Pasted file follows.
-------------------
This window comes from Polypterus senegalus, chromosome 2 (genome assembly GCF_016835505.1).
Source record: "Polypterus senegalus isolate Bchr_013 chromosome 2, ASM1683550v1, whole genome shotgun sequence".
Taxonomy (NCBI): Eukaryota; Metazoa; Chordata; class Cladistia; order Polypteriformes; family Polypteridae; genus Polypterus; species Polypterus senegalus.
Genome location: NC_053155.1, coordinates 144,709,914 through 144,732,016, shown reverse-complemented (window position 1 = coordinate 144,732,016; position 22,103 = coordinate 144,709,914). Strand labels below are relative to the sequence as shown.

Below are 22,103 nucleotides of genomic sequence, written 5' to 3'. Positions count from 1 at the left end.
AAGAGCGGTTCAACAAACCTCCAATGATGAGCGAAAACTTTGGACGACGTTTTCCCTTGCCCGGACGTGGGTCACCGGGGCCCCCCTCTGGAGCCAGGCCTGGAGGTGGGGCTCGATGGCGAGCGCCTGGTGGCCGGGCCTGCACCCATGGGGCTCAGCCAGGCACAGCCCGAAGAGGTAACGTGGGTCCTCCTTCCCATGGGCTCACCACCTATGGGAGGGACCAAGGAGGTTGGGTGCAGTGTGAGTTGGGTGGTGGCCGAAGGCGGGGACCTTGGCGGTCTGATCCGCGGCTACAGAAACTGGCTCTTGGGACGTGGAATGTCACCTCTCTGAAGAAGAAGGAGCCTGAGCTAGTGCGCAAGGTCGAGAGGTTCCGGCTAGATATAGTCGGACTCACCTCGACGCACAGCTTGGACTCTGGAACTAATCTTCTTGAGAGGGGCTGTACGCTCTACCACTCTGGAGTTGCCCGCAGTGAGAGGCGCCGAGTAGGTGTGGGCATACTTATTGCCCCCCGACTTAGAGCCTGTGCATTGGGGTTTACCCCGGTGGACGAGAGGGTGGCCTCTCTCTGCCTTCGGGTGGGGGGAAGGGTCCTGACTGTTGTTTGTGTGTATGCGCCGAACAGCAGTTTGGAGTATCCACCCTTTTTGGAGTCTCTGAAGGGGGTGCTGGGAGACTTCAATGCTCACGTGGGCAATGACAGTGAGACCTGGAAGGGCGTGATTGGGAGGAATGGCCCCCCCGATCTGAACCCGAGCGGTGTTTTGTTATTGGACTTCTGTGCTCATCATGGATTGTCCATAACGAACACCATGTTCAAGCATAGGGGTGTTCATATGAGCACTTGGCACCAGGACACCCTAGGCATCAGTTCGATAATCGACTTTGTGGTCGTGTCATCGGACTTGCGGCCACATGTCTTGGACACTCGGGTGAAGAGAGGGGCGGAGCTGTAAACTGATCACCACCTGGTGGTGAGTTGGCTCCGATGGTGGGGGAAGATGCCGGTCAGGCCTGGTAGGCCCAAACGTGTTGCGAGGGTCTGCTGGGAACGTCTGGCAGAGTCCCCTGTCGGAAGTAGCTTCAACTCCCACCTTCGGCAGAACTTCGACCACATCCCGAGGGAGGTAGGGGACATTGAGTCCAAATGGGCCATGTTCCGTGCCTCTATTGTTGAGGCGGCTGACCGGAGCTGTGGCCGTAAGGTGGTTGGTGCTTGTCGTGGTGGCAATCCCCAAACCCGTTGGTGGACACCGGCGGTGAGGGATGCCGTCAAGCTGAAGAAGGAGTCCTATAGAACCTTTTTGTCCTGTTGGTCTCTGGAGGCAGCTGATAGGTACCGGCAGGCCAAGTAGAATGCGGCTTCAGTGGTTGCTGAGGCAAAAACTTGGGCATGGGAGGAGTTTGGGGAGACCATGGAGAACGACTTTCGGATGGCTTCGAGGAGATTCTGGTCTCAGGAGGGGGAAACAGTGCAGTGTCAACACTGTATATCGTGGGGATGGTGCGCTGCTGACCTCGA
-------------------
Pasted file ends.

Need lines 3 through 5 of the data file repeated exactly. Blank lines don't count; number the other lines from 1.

Taxonomy (NCBI): Eukaryota; Metazoa; Chordata; class Cladistia; order Polypteriformes; family Polypteridae; genus Polypterus; species Polypterus senegalus.
Genome location: NC_053155.1, coordinates 144,709,914 through 144,732,016, shown reverse-complemented (window position 1 = coordinate 144,732,016; position 22,103 = coordinate 144,709,914). Strand labels below are relative to the sequence as shown.

Below are 22,103 nucleotides of genomic sequence, written 5' to 3'. Positions count from 1 at the left end.